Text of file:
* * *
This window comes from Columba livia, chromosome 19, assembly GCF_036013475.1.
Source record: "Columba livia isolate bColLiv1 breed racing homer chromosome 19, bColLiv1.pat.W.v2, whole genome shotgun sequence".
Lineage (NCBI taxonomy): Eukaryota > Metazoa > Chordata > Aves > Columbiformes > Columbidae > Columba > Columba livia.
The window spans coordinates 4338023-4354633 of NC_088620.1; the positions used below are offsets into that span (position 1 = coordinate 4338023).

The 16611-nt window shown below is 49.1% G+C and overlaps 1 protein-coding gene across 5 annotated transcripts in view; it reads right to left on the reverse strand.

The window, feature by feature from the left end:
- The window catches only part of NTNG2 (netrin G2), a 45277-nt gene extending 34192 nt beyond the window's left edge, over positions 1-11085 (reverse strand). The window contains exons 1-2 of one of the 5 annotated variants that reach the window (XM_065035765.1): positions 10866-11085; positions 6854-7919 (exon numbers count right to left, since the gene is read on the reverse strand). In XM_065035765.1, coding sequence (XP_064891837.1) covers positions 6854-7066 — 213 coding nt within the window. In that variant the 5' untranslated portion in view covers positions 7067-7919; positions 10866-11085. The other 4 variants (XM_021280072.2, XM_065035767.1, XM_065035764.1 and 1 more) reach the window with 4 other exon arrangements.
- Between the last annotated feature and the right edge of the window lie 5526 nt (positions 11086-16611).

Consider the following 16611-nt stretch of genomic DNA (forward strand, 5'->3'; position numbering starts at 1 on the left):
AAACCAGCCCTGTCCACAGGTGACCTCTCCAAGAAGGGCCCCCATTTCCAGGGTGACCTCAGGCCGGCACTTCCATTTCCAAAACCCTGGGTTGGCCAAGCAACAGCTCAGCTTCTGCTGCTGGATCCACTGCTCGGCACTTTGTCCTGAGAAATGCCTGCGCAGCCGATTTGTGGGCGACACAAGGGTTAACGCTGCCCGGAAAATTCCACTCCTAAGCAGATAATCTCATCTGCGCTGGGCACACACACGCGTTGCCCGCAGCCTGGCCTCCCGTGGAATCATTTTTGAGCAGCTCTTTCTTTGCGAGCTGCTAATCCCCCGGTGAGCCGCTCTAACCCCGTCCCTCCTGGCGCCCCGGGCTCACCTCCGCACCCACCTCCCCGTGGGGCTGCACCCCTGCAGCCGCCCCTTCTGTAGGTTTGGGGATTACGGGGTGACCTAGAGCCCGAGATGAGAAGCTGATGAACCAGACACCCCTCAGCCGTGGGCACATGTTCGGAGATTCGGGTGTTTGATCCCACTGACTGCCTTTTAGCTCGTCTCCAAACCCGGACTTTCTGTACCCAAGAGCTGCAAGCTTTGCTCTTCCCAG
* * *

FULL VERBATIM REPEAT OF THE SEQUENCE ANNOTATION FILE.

This window comes from Columba livia, chromosome 19, assembly GCF_036013475.1.
Source record: "Columba livia isolate bColLiv1 breed racing homer chromosome 19, bColLiv1.pat.W.v2, whole genome shotgun sequence".
Lineage (NCBI taxonomy): Eukaryota > Metazoa > Chordata > Aves > Columbiformes > Columbidae > Columba > Columba livia.
The window spans coordinates 4338023-4354633 of NC_088620.1; the positions used below are offsets into that span (position 1 = coordinate 4338023).

The 16611-nt window shown below is 49.1% G+C and overlaps 1 protein-coding gene across 5 annotated transcripts in view; it reads right to left on the reverse strand.

The window, feature by feature from the left end:
- The window catches only part of NTNG2 (netrin G2), a 45277-nt gene extending 34192 nt beyond the window's left edge, over positions 1-11085 (reverse strand). The window contains exons 1-2 of one of the 5 annotated variants that reach the window (XM_065035765.1): positions 10866-11085; positions 6854-7919 (exon numbers count right to left, since the gene is read on the reverse strand). In XM_065035765.1, coding sequence (XP_064891837.1) covers positions 6854-7066 — 213 coding nt within the window. In that variant the 5' untranslated portion in view covers positions 7067-7919; positions 10866-11085. The other 4 variants (XM_021280072.2, XM_065035767.1, XM_065035764.1 and 1 more) reach the window with 4 other exon arrangements.
- Between the last annotated feature and the right edge of the window lie 5526 nt (positions 11086-16611).

Consider the following 16611-nt stretch of genomic DNA (forward strand, 5'->3'; position numbering starts at 1 on the left):
AAACCAGCCCTGTCCACAGGTGACCTCTCCAAGAAGGGCCCCCATTTCCAGGGTGACCTCAGGCCGGCACTTCCATTTCCAAAACCCTGGGTTGGCCAAGCAACAGCTCAGCTTCTGCTGCTGGATCCACTGCTCGGCACTTTGTCCTGAGAAATGCCTGCGCAGCCGATTTGTGGGCGACACAAGGGTTAACGCTGCCCGGAAAATTCCACTCCTAAGCAGATAATCTCATCTGCGCTGGGCACACACACGCGTTGCCCGCAGCCTGGCCTCCCGTGGAATCATTTTTGAGCAGCTCTTTCTTTGCGAGCTGCTAATCCCCCGGTGAGCCGCTCTAACCCCGTCCCTCCTGGCGCCCCGGGCTCACCTCCGCACCCACCTCCCCGTGGGGCTGCACCCCTGCAGCCGCCCCTTCTGTAGGTTTGGGGATTACGGGGTGACCTAGAGCCCGAGATGAGAAGCTGATGAACCAGACACCCCTCAGCCGTGGGCACATGTTCGGAGATTCGGGTGTTTGATCCCACTGACTGCCTTTTAGCTCGTCTCCAAACCCGGACTTTCTGTACCCAAGAGCTGCAAGCTTTGCTCTTCCCAG